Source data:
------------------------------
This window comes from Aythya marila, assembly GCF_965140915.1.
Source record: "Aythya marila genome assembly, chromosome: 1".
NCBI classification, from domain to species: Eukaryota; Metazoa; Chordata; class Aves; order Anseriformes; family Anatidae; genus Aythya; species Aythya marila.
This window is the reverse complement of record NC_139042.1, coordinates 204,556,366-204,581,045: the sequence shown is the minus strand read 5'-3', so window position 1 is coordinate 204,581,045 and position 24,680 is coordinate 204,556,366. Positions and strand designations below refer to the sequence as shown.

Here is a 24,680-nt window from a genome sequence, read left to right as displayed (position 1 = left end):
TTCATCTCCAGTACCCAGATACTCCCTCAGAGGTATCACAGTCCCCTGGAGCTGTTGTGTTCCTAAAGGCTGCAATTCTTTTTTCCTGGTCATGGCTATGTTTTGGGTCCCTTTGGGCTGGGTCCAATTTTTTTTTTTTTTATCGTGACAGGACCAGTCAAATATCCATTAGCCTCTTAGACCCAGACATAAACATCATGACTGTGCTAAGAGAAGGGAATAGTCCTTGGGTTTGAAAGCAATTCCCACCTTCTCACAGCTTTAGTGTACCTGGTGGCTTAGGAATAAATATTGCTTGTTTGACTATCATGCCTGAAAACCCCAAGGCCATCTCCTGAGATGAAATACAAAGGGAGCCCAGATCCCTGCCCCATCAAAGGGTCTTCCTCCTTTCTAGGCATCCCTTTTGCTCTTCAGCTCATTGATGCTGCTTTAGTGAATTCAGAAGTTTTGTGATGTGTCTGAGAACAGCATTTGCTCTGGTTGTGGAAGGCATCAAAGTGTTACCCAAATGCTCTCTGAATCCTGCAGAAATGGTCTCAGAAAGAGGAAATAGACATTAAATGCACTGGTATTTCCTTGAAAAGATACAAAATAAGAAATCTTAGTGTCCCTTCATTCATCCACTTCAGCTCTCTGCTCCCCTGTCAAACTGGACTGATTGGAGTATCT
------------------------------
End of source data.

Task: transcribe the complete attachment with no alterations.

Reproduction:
This window comes from Aythya marila, assembly GCF_965140915.1.
Source record: "Aythya marila genome assembly, chromosome: 1".
NCBI classification, from domain to species: Eukaryota; Metazoa; Chordata; class Aves; order Anseriformes; family Anatidae; genus Aythya; species Aythya marila.
This window is the reverse complement of record NC_139042.1, coordinates 204,556,366-204,581,045: the sequence shown is the minus strand read 5'-3', so window position 1 is coordinate 204,581,045 and position 24,680 is coordinate 204,556,366. Positions and strand designations below refer to the sequence as shown.

Here is a 24,680-nt window from a genome sequence, read left to right as displayed (position 1 = left end):
TTCATCTCCAGTACCCAGATACTCCCTCAGAGGTATCACAGTCCCCTGGAGCTGTTGTGTTCCTAAAGGCTGCAATTCTTTTTTCCTGGTCATGGCTATGTTTTGGGTCCCTTTGGGCTGGGTCCAATTTTTTTTTTTTTTATCGTGACAGGACCAGTCAAATATCCATTAGCCTCTTAGACCCAGACATAAACATCATGACTGTGCTAAGAGAAGGGAATAGTCCTTGGGTTTGAAAGCAATTCCCACCTTCTCACAGCTTTAGTGTACCTGGTGGCTTAGGAATAAATATTGCTTGTTTGACTATCATGCCTGAAAACCCCAAGGCCATCTCCTGAGATGAAATACAAAGGGAGCCCAGATCCCTGCCCCATCAAAGGGTCTTCCTCCTTTCTAGGCATCCCTTTTGCTCTTCAGCTCATTGATGCTGCTTTAGTGAATTCAGAAGTTTTGTGATGTGTCTGAGAACAGCATTTGCTCTGGTTGTGGAAGGCATCAAAGTGTTACCCAAATGCTCTCTGAATCCTGCAGAAATGGTCTCAGAAAGAGGAAATAGACATTAAATGCACTGGTATTTCCTTGAAAAGATACAAAATAAGAAATCTTAGTGTCCCTTCATTCATCCACTTCAGCTCTCTGCTCCCCTGTCAAACTGGACTGATTGGAGTATCT